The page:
Bonds between agents and operators are valuable, says Gemma Antrobus, Aito Specialist Travel Agents chairman

I’ve written about the value of partnerships before, but it’s a topic that we all need reminding about regularly.

I’m the first to wave the flag for close relationships between tour operators and travel agencies. I believe there is huge value in close working partnerships, and that all parties can benefit from this. I love chatting to new Aito members – agents and operators – about how to get the most from the relationship. At a recent Aito Agents networking dinner, agents and trade-facing operators had a great conversation on the topic.

There are always different schools of thought on working with travel agents. Some operators don’t believe in the agent model or see its benefits, but I think this is as a tad blinkered and not in line with the changing times.

Common goal

Independent agents come in many shapes and sizes, and the diversity of ways in which to bond these days has created a varied landscape. From ‘miniples’ trading under one brand, to single‑entity homeworkers, we share a common goal – to provide the best possible service to our clients. As an agent, it’s impossible to know everything about destinations worldwide – and that’s why we rely on niche operators to fill in the gaps.

The likes of Virgin Holidays dropped commercial relationships with agencies years ago, clearly not seeing value in our huge distribution channels. This has allowed agents to become more creative, and to forge new relationships with operators that care about the agent model. Most now barely remember working with Virgin Holidays.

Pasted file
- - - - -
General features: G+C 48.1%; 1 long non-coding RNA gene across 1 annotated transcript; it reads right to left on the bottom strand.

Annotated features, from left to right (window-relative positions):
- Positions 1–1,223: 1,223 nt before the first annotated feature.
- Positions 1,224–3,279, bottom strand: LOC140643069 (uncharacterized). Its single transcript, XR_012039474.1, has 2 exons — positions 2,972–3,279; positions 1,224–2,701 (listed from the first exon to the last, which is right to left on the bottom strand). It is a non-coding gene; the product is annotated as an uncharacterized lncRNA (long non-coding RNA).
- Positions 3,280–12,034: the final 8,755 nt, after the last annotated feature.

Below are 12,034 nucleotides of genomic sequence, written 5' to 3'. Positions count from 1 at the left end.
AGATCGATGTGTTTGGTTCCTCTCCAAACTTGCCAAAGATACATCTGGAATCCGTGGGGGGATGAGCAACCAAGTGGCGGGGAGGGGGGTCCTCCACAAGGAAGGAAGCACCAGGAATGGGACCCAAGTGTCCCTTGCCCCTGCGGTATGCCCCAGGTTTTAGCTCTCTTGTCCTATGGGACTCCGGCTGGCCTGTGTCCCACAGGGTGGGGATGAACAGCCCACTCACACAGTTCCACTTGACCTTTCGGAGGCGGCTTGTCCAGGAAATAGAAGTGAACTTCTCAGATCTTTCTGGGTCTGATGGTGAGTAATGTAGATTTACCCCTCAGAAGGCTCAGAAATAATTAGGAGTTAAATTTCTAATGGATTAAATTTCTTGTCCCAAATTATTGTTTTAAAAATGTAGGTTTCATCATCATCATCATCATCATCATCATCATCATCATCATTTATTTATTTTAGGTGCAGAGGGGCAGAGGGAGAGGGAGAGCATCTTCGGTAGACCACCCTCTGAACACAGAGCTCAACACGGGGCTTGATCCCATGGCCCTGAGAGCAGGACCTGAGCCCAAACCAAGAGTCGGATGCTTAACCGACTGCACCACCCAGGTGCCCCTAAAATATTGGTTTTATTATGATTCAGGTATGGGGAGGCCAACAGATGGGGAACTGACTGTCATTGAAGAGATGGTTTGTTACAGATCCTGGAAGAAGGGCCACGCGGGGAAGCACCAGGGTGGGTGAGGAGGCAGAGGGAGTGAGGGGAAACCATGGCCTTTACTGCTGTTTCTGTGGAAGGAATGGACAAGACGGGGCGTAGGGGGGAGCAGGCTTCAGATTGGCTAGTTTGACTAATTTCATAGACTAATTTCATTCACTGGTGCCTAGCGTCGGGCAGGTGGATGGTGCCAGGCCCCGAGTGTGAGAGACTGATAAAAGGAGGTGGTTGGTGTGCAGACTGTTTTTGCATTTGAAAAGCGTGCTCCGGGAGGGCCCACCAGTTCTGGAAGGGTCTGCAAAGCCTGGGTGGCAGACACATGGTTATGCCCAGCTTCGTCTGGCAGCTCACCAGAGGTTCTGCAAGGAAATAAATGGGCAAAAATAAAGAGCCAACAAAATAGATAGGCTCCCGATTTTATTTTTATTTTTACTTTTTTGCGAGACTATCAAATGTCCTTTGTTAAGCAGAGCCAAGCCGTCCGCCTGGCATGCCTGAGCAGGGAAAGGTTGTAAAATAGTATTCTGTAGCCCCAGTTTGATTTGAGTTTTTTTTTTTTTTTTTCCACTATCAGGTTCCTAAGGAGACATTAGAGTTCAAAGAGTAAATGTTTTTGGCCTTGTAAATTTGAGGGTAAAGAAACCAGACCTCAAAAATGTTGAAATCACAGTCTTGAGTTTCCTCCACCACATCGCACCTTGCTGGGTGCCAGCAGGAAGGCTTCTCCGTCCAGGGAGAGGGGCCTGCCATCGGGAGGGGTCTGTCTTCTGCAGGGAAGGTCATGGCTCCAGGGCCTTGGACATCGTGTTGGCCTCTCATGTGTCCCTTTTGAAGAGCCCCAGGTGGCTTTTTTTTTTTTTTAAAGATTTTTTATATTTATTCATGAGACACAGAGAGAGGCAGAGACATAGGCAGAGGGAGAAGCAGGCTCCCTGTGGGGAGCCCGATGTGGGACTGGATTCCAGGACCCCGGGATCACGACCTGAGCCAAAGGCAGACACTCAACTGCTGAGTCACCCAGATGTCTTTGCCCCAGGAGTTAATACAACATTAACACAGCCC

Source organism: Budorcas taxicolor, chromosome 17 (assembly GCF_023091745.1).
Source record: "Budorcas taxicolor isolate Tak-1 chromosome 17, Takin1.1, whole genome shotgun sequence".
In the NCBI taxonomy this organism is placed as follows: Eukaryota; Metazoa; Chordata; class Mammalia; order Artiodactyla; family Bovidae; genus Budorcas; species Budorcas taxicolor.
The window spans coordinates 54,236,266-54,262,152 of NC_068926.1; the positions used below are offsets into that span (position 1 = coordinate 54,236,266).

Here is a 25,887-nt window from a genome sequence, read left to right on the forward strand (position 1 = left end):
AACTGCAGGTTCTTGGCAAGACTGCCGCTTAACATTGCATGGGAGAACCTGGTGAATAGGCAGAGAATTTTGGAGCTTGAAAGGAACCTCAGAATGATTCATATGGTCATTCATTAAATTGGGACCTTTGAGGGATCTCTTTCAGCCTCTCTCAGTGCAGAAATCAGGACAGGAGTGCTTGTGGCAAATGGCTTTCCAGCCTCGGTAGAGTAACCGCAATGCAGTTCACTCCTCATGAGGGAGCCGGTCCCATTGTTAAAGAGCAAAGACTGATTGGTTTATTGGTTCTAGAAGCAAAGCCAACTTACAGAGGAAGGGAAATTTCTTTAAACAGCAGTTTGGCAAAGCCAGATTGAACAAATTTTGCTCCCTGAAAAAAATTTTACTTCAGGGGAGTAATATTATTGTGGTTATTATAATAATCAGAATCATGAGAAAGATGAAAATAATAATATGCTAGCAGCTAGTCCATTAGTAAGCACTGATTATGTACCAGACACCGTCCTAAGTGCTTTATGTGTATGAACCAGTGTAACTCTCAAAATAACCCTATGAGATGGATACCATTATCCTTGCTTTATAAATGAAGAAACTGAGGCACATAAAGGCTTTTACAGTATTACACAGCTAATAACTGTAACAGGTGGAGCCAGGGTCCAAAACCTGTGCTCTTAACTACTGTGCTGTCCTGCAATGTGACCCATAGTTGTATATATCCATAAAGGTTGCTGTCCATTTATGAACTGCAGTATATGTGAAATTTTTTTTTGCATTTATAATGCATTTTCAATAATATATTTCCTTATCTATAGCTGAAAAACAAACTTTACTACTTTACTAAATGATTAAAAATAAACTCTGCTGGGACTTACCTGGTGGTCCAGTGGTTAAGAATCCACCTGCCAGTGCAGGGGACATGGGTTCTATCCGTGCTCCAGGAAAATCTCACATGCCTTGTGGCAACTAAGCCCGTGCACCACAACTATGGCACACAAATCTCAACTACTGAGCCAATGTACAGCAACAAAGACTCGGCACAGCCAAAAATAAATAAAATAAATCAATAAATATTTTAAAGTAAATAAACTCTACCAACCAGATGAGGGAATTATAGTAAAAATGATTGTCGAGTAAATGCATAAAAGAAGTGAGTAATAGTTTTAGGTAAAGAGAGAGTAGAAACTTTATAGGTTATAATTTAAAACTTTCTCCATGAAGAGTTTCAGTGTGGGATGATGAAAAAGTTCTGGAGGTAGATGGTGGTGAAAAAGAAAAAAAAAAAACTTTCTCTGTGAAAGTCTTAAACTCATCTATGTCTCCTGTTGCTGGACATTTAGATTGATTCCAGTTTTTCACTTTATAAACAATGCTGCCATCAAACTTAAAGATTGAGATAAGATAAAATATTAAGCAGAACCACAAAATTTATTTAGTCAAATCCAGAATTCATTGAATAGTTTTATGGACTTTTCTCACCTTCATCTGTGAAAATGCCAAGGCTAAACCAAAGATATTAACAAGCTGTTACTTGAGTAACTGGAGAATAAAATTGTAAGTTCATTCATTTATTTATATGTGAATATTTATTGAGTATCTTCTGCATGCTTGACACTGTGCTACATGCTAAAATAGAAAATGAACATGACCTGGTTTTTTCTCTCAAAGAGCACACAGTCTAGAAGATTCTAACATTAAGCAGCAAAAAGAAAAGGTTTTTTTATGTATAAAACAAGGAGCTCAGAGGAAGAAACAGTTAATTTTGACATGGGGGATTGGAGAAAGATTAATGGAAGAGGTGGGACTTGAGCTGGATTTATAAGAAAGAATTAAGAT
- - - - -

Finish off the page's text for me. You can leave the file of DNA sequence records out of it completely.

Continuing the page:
Operators who understand that the agent is in fact ‘their’ customer are the ones who win in today’s market. A well-known Aito operator, Inside Asia Tours, cites this ‘lightbulb’ moment as the turning point for the growth in its trade business. Rewriting the company’s procedures to educate staff on how to work with a travel agent – treating the agent as the end consumer, rather than a provider of information – has grown the business exponentially, and relatively easily. This, coupled with more independent operators now selling only via the trade, makes for a really enjoyable and mutually-beneficial working relationship with them all.

Mutual benefits

For agents, think carefully about with whom you work. Sometimes a relationship goes beyond commission rates and voucher incentives. It’s about which suppliers won’t take a direct booking from a client who originated from you, or those that help you out of a hole with a tricky client or a situation of some kind in resort that is out of your control. These can often be costly scenarios to resolve, and a genuine partner will work with you on them for mutual benefit.

For operators, even if you work with the trade and have a trade-friendly reservations team and on‑the-road reps, regularly remind them that the agent is their client and that the language they use and the service they provide should reflect this.

And, for those operators who don’t work with the trade yet…do please give me a call.

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